Nokia Lumia 1320 force reboot & hard reset

My Nokia Lumia 1320 died, and would just keep looping at boot to a screen with a sad face 😦 this procedure got it back to life again, then I hooked it up to a PC and reinstalled the Windows Mobile OS.

Force Reboot

Press and hold both the Volume down and the Power keys for 15 seconds.



Hard Reset

  1. Turn your Lumia 1320 off. Make sure your battery is charged at least 50%.
  2. Press Volume DOWN and keep pressing it while you connect the charger until you see an exclamation mark!.
  3. Press – in this orderVolume UP – Volume DOWN – POWER – VOLUME DOWN.
  4. Your phone will reset and reboot. It takes ages, so leave it charging and walk away for a while (don’t fiddle with it!).



Apple, AppleWatch, Fitbit, GCC

How to get your Apple Watch step count into your GCC (Global Corporate Challenge) account.

For the past couple of years my work has participated in the Global Corporate Challenge (GCC) event, it’s all about health and fitness at work. The first year I participated I used the provided pedometer which was a life changer in that I had to remember to clip this little device to me every day simply to participate, then manually enter my stats each day into the website or mobile app. The following year I was gifted a Fitbit, this was far more accurate and something I was planning on wearing every day anyway; but it also was a manual process as the GCC didn’t support it. This year the GCC is finally compatible with Fitbit!! Yay! Or so I would have cheered if it was 2014, as in 2015 I now have an Apple Watch. Unfortunately the GCC has no automated sync for Apple Watch, only Fitbit and a small list of other devices. I thought to myself ‘what should I do?’ I didn’t want to have to wear multiple devices which all require charging. Then after some research I figured out a solution! My Apple Watch already syncs my steps to the Apple Heath app on the phone. All I need to do is to get that data into my Fitbit account which I know the GCC can sync with automatically. The missing piece of the puzzle is an app called Sync Solver! I now have all my data automatically syncing to the GCC.

Here is how it works:

Apple Watch -> Health -> Sync solver ->  Fitbit -> GCC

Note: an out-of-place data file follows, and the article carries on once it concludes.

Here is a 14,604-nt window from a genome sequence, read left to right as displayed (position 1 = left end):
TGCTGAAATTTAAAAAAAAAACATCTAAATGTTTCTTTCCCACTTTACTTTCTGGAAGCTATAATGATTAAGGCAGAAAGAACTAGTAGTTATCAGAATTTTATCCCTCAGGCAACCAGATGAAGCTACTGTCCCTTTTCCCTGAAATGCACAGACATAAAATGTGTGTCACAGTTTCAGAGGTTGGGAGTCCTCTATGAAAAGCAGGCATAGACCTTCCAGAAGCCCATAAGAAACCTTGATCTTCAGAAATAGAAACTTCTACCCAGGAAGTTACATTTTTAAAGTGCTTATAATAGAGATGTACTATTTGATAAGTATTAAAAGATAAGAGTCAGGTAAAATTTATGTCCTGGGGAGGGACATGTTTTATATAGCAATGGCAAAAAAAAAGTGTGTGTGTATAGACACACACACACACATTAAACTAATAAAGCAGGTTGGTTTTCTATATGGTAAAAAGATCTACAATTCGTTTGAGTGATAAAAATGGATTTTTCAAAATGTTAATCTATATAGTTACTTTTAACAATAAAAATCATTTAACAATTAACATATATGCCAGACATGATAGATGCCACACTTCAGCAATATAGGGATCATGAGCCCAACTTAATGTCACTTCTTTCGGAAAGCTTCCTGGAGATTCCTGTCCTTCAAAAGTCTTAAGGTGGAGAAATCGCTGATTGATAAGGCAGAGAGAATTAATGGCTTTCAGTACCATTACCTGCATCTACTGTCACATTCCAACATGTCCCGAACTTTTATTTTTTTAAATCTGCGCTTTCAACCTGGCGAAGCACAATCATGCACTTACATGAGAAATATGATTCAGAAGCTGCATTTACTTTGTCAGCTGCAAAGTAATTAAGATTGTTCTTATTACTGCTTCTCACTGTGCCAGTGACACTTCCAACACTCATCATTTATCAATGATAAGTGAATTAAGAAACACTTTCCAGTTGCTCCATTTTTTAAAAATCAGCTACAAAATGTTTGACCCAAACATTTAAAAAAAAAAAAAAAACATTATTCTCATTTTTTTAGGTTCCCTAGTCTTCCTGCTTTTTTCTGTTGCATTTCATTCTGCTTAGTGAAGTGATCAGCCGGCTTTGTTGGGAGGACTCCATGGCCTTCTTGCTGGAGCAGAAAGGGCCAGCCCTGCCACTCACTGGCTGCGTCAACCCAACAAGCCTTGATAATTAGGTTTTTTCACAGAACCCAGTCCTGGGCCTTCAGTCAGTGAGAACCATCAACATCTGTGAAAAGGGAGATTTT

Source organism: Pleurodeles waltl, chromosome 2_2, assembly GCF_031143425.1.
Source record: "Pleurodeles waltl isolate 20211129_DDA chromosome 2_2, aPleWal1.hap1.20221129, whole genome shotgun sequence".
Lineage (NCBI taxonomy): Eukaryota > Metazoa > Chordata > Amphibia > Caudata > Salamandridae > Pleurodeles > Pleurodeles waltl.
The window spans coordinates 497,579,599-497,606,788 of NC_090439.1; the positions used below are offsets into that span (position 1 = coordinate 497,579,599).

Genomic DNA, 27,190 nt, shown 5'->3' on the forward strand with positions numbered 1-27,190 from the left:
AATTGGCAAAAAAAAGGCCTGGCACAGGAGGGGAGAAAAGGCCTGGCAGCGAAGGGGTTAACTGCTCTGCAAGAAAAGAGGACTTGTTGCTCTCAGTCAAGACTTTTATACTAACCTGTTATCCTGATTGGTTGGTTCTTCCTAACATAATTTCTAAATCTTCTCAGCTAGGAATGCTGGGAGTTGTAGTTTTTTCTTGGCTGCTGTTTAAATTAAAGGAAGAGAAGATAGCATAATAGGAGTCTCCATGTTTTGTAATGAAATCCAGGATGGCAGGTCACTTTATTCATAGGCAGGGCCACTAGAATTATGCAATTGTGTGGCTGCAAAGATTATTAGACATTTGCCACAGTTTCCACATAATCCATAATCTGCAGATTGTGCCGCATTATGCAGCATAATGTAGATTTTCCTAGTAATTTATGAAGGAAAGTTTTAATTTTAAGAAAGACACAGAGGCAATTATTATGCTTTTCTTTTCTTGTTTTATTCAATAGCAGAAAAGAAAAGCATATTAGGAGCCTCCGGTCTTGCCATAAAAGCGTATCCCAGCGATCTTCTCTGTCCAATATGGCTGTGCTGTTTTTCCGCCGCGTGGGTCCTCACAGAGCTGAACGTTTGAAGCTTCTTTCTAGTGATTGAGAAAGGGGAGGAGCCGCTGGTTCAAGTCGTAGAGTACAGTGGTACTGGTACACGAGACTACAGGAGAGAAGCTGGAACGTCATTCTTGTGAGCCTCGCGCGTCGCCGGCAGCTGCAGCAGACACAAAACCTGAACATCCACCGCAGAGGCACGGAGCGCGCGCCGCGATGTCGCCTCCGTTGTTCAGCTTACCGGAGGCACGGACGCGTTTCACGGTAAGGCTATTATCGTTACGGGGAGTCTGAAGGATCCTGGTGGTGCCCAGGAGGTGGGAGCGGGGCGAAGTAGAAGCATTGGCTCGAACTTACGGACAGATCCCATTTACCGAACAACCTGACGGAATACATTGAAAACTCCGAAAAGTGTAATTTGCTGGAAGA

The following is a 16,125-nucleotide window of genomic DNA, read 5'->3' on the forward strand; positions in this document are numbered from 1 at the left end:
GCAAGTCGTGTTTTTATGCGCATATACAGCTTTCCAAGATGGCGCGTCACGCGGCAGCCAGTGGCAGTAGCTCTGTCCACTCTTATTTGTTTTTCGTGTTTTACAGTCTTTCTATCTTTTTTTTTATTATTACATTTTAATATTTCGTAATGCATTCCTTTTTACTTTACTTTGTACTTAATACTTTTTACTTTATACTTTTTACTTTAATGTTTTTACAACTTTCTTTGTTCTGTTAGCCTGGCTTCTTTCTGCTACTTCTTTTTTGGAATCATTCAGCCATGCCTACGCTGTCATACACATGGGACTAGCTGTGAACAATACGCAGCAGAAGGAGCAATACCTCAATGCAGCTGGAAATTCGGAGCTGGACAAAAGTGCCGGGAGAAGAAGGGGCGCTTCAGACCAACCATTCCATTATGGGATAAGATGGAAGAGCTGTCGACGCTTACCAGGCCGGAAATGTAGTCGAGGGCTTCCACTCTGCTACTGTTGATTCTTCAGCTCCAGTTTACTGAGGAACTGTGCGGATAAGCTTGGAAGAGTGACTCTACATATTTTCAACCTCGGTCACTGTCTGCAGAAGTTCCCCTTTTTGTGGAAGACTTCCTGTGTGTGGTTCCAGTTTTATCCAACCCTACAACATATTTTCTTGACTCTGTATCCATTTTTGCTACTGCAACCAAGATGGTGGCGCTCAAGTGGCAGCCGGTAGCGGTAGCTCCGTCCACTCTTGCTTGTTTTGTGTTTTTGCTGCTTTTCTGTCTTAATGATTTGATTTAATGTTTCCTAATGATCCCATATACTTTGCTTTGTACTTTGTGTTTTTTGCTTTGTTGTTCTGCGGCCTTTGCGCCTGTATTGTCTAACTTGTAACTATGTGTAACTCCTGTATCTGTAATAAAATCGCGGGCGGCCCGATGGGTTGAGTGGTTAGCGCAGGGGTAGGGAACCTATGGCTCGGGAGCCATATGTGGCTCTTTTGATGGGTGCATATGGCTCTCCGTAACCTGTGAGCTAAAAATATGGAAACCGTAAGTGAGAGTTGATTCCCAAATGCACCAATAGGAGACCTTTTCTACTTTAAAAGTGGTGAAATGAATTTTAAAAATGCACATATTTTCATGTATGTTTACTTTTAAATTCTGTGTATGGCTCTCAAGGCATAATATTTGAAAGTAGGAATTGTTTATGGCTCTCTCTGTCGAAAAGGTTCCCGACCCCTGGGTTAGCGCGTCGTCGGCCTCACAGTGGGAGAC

It’s a bit of a daisy chain, but is works and saves me a hell of a lot of hassle every day! No more entering steps into the GCC site manually (or forgetting to enter steps, as has happened to me a few times).


Apple, AppleWatch, Uncategorized

Apple Watch 42mm after 2 weeks daily use

So I have had my stainless steel Apple Watch for a couple of weeks now and here is what I have found.

The good

  • After a full day of fairly intensive use keeping me organised throughout my work day I have found I get home at night and still have about 60% battery left by midnight.  
  • The 42mm was not as big as I thought it would be, it’s amazing how they made such a compact device with this many features. It does not feel bulky at all!  
  • It has fairly good Bluetooth range, I’ve tested it with both iPhone 6+ and iPhone 5; they are both good.
  • Once the Apple Watch connects to wifi using one of the existing saved networks in your iPhone, you can operate most things while out of Bluetooth range. When on wifi only I regularly check email, Instagram and do iMessages.  
  • The box that the Apple Watch comes with doubles as a charging stand; don’t throw it out!  


 The bad

  • A lot of people on the forums are having trouble with wifi on the Apple Watch and I figured out why! There appears to be an issue with saved 5Ghz wifi networks. To get it to pair with the watch you need to forget all your networks on your iPhone, disable 5Ghz if it shares the same name as your 2.4Ghz network or give it a new name but never connect to it from your iPhone. Then reconnect your iPhone only to 2.4Ghz wifi and reboot the Apple Watch. Toggle the Bluetooth off on your iPhone and see if the connection on your Apple Watch remains over wifi; if so you are good to go outside Bluetooth range. Hopefully Apple will just tell the code to exclude saved 5Ghz wifi from the Apple Watch cache in the next update and it won’t be an issue for people with mixed network environments.

Something I found

  • The Apple Watch doesn’t list its IP address for wifi in the about section, only the MAC address is shown. At least that can be used to check if your router has a successfully connected Apple Watch over wifi.
  • I scanned the ports of my Apple Watch once I got it on wifi and noticed a port open: 62078, the same used for “iphone-sync”.



Quick and Dirty Web Server Setup from Command Line

Sometimes you may just want to setup a web server in a particular directory on your system. Other times you may already be running a web server for general purposes but want an additional server running on a different port for a specific purpose or to server a particular separate directory or drive. There is a quick and dirty way to setup a web server on your Mac running OS X and python (this may also work on Linux/UNIX systems with python etc.) Just navigate to the directory you would like to become a web server from within Terminal and then type the following:

python -m SimpleHTTPServer 8000

You can change “8000” to any free port number you like. You may need to run this as root/super user if it failed to work for you.

sudo python -m SimpleHTTPServer 8000 


su python -m SimpleHTTPServer 8000

If you want to test that it is working, open your web browser to 


It should then show the contents of the directory that you setup the web server in. The terminal window should also spit out down the screen a whole bunch of useful diagnostic information about who’s accessing what on your newly created server.

$ python -m SimpleHTTPServer 8000
Serving HTTP on port 8000 ... - - [10/Mar/2014 15:59:01] "GET / HTTP/1.1" 200 - - - [10/Mar/2014 15:59:01] code 404, message File not found - - [10/Mar/2014 15:59:01] "GET /favicon.ico HTTP/1.1" 404 -




C++ Student Developer’s Notebook